The Louvre: Fortress, Palace, Museum

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The Louvre: Fortress, Palace, Museum
A lifetime would be nowhere near long enough to appreciate the Louvre’s stunning collections from all over the world. But even if you managed it, you would still have missed something important, namely the building itself and the history it represents. Originally a fortress, then a royal residence and seat of political power and finally a world-renowned art museum, this is a site which contains within its walls much that is also the story of Paris itself. It all began in the early 1200s, when Philippe Auguste, mindful that the English occupied Normandy and might attack Paris while he was away on a crusade, built a wall to protect the city and then added a fortress, complete with high tower to deter invaders. Its military role diminished in the 14th century when Charles V converted it into a residence and became the first king to live there. Aerial view of the Louvre Palace and Tuileries Park. (C) Unknown author, Public Domain François I, who reigned from 1515, liked the site, finding it “most fitting and convenient,” but he wanted a new building, one inspired by his love of Italy and the Renaissance, where he could store his art collection. His plans were so extensive that a visiting Venetian feared the project would never be completed. If it were, he said “one could rightly say that it was one of the world’s most beautiful edifices.” It is thanks to François that the first stones of the building we know today were laid and from then on the palace was to be the home of France’s reigning monarch and a seat of royal power. Henri II continued the work after the death of his father, François. He added the Salle des Cariatides, a large room named after the four sculpted female figures built as columns to support a musicians’ gallery up above. The room, now home to a collection of Greek sculptures, was originally used as the royal ballroom. Typically renaissance in style, it was modeled on the Forum of Augustus in Rome. But Henri, certainly an art lover, was also capable of acts of cruelty. One room, known as the chambre ardente (“fiery chamber”) was used as a courtroom, where some 500 religious dissenters were tried, 40 of whom were sentenced to death by burning for such “crimes” as reading the bible in French, not Latin, or eating meat on Fridays. Portrait of King Henry II of France. (C) François Clouet, Public Domain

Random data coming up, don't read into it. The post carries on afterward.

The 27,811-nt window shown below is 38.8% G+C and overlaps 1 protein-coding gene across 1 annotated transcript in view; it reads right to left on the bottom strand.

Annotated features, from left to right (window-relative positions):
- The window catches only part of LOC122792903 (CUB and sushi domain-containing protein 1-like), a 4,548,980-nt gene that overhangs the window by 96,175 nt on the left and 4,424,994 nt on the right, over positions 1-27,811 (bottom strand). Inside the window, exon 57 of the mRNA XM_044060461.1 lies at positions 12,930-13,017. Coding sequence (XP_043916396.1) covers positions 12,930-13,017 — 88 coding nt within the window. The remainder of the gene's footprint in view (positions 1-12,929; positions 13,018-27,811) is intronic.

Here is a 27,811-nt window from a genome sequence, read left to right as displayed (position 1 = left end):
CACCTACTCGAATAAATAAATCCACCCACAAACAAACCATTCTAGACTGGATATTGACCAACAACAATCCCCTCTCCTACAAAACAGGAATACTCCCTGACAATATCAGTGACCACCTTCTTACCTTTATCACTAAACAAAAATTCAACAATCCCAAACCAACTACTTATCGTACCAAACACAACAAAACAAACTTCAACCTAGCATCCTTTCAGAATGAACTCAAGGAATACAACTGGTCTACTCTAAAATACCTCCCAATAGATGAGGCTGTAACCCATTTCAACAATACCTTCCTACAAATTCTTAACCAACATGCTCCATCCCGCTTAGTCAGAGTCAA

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Lead photo credit : The Louvre at night (C) Michael Fousert, Unsplash

More in Art, Battle, Henri II, Museum, Paris, World War II

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Comments

  • Kathleen Formanack
    2021-07-08 09:05:12
    Kathleen Formanack
    Thank you. My son and wife and baby to be live in Paris and we are in Pasadena Calif. This makes me feel closer to them.

    REPLY

    • Marian Jones
      2021-07-12 03:09:58
      Marian Jones
      Thank you, I'm glad you enjoyed the piece. And I hope that you are all able to see each other before too long, especially with such exciting times coming up for you all soon.

      REPLY